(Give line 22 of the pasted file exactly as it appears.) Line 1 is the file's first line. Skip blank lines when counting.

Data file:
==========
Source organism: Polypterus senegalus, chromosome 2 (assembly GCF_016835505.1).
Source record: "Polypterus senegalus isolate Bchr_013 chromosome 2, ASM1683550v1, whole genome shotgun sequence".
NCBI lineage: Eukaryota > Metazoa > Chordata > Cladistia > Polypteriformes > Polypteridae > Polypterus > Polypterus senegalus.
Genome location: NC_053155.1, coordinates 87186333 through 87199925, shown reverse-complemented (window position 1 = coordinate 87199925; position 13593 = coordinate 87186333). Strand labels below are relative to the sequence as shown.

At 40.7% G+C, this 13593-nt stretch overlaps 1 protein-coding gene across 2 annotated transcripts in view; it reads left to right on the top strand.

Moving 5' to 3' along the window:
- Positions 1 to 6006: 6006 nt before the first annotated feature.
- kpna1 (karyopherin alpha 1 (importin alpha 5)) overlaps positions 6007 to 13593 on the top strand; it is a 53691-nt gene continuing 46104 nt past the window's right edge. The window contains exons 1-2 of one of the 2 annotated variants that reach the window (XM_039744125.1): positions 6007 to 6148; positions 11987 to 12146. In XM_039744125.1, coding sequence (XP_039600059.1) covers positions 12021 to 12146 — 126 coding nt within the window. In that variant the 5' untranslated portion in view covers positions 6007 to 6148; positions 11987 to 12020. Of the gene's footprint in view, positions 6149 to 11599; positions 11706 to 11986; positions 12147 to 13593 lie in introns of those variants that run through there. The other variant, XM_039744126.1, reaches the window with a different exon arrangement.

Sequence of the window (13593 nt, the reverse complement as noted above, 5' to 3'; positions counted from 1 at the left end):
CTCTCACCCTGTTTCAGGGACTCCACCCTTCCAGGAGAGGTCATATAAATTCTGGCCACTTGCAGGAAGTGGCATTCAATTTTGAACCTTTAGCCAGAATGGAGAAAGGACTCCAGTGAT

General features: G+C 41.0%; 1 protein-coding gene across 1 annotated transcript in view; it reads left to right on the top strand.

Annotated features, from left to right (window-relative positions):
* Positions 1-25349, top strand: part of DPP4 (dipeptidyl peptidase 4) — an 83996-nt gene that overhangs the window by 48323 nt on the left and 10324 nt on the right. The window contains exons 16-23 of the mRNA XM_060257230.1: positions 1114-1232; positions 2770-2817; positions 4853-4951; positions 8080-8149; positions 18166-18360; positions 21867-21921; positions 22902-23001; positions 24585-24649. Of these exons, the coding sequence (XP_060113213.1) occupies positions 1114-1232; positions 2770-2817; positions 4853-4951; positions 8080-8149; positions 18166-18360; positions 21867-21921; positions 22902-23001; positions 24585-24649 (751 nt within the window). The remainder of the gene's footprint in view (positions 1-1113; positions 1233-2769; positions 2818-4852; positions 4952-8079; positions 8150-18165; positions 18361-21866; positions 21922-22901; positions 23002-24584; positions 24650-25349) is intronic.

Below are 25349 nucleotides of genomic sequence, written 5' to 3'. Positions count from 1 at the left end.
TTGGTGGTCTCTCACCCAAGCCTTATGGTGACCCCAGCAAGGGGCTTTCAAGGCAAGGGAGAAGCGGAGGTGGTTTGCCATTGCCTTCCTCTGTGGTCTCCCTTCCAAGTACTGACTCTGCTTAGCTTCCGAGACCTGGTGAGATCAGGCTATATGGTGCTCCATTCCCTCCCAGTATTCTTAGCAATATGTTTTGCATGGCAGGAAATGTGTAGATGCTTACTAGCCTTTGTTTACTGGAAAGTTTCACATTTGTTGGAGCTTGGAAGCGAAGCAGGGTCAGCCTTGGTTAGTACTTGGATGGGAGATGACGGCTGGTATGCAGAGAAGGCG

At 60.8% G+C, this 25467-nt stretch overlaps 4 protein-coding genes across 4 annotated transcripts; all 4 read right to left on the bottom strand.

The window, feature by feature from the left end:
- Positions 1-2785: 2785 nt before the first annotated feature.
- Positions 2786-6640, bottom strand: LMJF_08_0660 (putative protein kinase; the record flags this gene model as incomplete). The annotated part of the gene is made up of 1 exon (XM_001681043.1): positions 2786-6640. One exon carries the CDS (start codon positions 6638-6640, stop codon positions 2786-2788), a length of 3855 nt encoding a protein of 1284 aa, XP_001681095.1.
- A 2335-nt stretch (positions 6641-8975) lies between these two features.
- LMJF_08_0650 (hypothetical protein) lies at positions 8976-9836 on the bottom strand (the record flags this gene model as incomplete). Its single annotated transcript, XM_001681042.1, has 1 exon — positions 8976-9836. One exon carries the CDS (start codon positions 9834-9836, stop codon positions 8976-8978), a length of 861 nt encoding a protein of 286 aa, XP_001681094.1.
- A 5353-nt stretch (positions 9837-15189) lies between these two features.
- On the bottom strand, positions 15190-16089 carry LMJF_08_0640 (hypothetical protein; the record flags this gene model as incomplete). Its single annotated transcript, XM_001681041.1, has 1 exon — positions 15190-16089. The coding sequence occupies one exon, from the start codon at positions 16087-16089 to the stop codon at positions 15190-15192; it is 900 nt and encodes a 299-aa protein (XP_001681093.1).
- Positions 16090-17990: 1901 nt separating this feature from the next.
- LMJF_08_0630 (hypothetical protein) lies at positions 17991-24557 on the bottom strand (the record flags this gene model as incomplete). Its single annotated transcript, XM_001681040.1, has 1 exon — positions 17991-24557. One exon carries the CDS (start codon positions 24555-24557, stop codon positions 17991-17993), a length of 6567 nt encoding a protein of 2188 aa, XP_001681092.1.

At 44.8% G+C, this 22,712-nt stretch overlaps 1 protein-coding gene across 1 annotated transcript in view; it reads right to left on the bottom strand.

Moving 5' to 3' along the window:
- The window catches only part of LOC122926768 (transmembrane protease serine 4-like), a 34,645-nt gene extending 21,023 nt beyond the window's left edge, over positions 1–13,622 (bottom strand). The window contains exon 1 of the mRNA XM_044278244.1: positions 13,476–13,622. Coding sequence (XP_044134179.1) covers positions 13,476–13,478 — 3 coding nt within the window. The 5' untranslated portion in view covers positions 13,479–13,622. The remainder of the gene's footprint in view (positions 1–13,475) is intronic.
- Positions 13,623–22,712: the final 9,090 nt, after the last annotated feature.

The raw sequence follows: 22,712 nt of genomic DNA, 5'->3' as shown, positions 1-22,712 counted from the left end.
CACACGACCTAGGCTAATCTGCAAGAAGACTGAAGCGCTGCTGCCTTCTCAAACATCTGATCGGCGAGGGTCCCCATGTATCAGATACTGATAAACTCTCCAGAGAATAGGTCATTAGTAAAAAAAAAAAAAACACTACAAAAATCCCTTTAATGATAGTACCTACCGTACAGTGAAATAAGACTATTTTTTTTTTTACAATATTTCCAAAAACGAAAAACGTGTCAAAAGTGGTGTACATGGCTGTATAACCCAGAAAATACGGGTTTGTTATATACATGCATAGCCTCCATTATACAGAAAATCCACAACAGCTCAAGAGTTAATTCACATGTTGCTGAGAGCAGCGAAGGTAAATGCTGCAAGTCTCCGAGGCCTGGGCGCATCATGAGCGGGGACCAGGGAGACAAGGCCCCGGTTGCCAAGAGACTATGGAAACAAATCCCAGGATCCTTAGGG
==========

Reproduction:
- A 5353-nt stretch (positions 9837-15189) lies between these two features.